Sunday, October 3, 2010

A Few More MLB Season End Observations

Here are a few comments about the 2010 MLB regular season which ended this afternoon.

1. Bucking Up in Baltimore

The Orioles went 34-22 under Buck Showalter. Prior to Showalter's arrival on August 3rd, the Orioles were 32-74 under Dave Trembley and Juan Samuel.

We will hear more from the O's in 2011.

2. Cubs Must Keep Quade

Mike Quade is exactly what the doctor ordered. When Lou Piniella stepped down as Chicago Cubs manager on August 22nd, Quade stepped in and the Cubs went 24-12 the rest of the way. Carlos Zambrano, Carlos Marmol and Alfonso Soriano all regained their old form.

Yet I worry the Cubs won't bring back Quade. Indeed, the Cubs have interviewed former Cleveland Indians manager Eric Wedge, Cubs Hall of Famer Ryne Sandberg (who is currently managing the Triple-AAA Iowa Cubs) and most recently former Seattle Mariners and Arizona Diamondbacks manager Bob Melvin. As of this writing, Cubs GM Jim Hendry hasn't invited Quade for an interview.

The Cubs have their guy. They don't need to interview anyone else. They will be making a big mistake if the don't bring Quade back in 2011.

3. Pity the Poor Pittsburgh Pirates

I did not predict a last place finish for the Pittsburgh Pirates in 2010. In fact, I picked them to finish fourth and to possibly have their first winning record since 1992.

Instead, the worst was yet to come. The Pirates finish the 2010 season with a 57-105 record. It's their worst showing since 1952. Bucs players were seldom in a position to win one for the road. They finished 17-64 away from PNC Park in 2010 matching the 1963 New York Mets for the worst road record in the MLB history. It is expected that manager John Russell will not be back for the 2011 season.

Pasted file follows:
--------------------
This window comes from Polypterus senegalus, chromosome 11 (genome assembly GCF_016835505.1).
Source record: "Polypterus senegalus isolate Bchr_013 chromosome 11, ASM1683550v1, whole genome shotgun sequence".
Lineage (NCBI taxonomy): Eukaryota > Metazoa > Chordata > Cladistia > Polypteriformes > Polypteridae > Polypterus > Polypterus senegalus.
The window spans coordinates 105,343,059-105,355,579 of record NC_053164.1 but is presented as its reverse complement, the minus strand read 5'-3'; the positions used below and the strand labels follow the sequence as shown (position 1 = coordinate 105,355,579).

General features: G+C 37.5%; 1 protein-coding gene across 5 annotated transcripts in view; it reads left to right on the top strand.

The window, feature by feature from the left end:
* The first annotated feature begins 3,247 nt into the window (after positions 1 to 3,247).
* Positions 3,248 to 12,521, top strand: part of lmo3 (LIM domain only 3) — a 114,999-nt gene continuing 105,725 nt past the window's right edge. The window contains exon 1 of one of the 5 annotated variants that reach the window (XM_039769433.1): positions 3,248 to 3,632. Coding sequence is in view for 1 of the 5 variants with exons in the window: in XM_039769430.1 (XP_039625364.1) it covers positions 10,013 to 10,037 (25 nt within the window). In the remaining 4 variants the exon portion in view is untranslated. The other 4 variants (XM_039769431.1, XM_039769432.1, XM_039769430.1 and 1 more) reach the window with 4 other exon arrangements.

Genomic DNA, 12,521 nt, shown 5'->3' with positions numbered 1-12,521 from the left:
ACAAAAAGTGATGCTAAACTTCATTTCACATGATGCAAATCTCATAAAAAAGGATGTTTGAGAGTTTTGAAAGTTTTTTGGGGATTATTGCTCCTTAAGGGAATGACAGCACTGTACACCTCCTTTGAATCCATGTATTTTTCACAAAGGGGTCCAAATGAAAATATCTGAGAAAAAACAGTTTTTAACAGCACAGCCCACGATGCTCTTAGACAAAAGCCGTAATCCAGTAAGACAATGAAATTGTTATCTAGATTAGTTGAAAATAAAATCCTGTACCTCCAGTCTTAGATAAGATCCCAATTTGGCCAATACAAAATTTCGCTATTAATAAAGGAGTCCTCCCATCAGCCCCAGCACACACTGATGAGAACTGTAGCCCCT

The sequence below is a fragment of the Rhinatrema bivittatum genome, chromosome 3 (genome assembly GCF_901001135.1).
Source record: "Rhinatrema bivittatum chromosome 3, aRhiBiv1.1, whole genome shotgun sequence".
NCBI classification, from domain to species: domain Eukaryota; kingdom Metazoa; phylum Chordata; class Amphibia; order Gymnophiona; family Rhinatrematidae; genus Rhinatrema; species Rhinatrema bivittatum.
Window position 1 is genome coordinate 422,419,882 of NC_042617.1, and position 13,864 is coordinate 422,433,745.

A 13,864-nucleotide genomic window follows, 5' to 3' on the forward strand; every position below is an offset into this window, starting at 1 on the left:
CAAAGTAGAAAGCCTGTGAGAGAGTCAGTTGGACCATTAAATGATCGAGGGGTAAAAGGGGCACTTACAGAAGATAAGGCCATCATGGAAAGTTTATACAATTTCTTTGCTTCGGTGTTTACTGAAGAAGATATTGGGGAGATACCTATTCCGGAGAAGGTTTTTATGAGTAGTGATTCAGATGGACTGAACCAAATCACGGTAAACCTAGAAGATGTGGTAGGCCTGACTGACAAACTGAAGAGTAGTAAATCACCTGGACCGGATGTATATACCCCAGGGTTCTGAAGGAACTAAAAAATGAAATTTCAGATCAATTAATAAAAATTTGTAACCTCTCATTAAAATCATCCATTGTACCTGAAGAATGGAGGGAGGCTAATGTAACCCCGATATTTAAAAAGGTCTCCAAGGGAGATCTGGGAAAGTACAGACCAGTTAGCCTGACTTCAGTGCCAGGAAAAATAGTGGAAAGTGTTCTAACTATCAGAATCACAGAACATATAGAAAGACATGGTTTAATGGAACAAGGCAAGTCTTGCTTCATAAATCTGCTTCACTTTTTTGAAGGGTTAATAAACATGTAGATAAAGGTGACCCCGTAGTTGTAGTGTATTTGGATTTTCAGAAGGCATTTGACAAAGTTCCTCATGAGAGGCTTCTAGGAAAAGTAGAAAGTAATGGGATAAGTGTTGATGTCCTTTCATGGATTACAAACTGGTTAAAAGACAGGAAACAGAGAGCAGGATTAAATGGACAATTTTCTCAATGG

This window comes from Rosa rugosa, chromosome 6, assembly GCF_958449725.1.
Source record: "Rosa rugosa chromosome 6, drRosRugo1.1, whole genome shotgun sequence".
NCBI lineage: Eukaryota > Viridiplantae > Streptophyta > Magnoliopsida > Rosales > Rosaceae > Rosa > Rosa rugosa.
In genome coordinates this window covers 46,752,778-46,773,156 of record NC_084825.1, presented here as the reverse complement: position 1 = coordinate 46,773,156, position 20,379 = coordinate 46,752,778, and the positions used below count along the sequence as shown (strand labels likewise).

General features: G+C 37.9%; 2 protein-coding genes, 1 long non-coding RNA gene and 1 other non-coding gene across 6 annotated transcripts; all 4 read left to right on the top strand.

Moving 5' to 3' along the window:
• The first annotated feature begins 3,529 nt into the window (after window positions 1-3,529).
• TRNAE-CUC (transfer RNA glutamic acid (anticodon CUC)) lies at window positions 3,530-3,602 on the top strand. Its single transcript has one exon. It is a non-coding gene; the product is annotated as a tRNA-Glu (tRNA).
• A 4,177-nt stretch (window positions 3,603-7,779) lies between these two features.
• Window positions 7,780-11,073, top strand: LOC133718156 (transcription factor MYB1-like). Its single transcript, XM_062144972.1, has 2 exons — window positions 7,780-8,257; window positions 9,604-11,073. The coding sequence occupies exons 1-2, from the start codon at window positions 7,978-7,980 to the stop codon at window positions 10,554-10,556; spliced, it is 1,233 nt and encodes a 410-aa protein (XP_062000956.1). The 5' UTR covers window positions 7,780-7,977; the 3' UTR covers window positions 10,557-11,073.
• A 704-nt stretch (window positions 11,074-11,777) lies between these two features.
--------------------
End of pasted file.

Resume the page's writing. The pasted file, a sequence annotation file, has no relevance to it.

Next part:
I would say the Pirates have nowhere to go but up. However, in this case I hold my tongue.

4. Bruce Chen Throws His First Shutout

Kansas City Royals southpaw Bruce Chen's season ended on a high note when he pitched a complete game, two-hit shutout against the Tampa Bay Rays on Friday night.

It was Chen's first major league shutout and he did it in his 144th big league start. Chen started his first big league game with the Atlanta Braves in 1998. To say that Chen has bounced around would be an understatement. He has gone on to pitch for the Philadelphia Phillies, New York Mets, Montreal Expos, Cincinnati Reds, Houston Astros, Boston Red Sox, Baltimore Orioles and the Texas Rangers before arriving in Kansas City in 2009.

Chen didn't exactly shine with the Royals last season going 1-6 with a 5.78 ERA in 17 appearances. This year Chen went 12-7 with a 4.17 ERA. His 12 wins led the team in victories. Who would have imagined that Chen would win more games in 2010 than 2009 AL Cy Young Award winner Zack Greinke?

The question is whether Chen can replicate his success in 2011. His career appeared to have turned a corner after he won 13 games with the Orioles in 2005. In 2006, Chen fell to 0-7 with a 6.93 ERA. So at 33, Chen still has to prove he can perform consistently in the big leagues.
But he could become our generation's Mike Morgan.

5. Toronto's Tower of Power

Whatever the shortcomings of the Toronto Blue Jays they weren't with the bats.